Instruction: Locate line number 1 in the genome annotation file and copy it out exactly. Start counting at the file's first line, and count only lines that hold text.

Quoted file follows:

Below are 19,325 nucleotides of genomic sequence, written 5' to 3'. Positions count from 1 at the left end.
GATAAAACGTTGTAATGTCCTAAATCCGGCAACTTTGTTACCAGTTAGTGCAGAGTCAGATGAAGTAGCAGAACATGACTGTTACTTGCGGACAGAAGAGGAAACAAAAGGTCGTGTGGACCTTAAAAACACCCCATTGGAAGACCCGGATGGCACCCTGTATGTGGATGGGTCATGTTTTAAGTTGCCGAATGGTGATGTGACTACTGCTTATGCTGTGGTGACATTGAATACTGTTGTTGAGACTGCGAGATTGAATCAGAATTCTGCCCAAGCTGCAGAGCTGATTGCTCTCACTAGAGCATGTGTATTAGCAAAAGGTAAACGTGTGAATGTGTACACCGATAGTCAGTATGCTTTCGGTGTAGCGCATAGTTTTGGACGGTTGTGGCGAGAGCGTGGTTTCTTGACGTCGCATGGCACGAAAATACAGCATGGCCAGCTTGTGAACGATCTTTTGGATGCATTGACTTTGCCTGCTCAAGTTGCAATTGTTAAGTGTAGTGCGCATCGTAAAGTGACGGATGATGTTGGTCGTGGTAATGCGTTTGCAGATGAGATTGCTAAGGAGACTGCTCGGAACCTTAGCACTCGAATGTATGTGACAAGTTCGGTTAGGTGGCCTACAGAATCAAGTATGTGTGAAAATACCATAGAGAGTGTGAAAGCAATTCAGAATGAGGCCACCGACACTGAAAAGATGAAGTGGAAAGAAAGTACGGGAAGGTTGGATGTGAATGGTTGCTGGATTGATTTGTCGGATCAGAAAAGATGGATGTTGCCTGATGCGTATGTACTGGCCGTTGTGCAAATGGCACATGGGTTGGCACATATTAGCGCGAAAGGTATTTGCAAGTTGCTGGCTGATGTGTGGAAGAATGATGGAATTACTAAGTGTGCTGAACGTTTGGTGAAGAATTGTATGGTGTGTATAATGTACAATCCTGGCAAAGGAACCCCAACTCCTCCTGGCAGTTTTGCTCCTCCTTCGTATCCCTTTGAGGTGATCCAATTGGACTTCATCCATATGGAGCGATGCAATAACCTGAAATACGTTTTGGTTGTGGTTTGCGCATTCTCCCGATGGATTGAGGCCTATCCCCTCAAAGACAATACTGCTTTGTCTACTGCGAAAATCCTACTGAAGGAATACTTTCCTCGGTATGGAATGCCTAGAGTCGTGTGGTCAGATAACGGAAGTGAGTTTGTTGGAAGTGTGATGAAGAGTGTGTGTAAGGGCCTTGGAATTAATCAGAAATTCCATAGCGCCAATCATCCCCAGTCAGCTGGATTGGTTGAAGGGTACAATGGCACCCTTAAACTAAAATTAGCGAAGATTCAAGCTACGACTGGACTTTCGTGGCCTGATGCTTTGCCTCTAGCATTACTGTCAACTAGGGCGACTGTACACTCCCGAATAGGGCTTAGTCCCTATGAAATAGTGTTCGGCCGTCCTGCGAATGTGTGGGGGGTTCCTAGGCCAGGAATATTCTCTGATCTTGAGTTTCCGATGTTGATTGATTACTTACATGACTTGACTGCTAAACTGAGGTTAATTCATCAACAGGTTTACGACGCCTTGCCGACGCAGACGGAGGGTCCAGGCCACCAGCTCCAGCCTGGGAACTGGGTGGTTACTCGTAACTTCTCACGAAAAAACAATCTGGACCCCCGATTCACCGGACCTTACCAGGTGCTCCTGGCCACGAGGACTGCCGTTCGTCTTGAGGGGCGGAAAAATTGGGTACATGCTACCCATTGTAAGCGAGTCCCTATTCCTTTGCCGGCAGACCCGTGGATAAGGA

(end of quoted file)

Below are 19,325 nucleotides of genomic sequence, written 5' to 3'. Positions count from 1 at the left end.